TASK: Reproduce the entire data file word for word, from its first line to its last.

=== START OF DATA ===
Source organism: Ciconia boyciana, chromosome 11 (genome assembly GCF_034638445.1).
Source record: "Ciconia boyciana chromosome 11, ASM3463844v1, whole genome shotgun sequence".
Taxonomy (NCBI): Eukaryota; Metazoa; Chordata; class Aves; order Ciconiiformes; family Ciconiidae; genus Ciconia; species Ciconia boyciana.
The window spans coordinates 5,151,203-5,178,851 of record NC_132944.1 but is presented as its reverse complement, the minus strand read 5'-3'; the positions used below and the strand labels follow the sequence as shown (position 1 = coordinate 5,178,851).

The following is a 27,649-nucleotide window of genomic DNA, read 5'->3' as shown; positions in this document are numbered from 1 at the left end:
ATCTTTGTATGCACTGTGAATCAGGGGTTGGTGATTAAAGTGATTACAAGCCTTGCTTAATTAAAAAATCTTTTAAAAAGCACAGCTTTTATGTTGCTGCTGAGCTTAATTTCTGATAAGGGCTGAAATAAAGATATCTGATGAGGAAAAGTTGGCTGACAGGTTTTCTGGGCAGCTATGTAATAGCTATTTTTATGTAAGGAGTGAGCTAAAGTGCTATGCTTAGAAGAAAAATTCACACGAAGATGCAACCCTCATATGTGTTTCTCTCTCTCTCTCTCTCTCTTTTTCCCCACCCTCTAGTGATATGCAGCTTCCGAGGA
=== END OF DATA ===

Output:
Source organism: Ciconia boyciana, chromosome 11 (genome assembly GCF_034638445.1).
Source record: "Ciconia boyciana chromosome 11, ASM3463844v1, whole genome shotgun sequence".
Taxonomy (NCBI): Eukaryota; Metazoa; Chordata; class Aves; order Ciconiiformes; family Ciconiidae; genus Ciconia; species Ciconia boyciana.
The window spans coordinates 5,151,203-5,178,851 of record NC_132944.1 but is presented as its reverse complement, the minus strand read 5'-3'; the positions used below and the strand labels follow the sequence as shown (position 1 = coordinate 5,178,851).

The following is a 27,649-nucleotide window of genomic DNA, read 5'->3' as shown; positions in this document are numbered from 1 at the left end:
ATCTTTGTATGCACTGTGAATCAGGGGTTGGTGATTAAAGTGATTACAAGCCTTGCTTAATTAAAAAATCTTTTAAAAAGCACAGCTTTTATGTTGCTGCTGAGCTTAATTTCTGATAAGGGCTGAAATAAAGATATCTGATGAGGAAAAGTTGGCTGACAGGTTTTCTGGGCAGCTATGTAATAGCTATTTTTATGTAAGGAGTGAGCTAAAGTGCTATGCTTAGAAGAAAAATTCACACGAAGATGCAACCCTCATATGTGTTTCTCTCTCTCTCTCTCTCTCTTTTTCCCCACCCTCTAGTGATATGCAGCTTCCGAGGA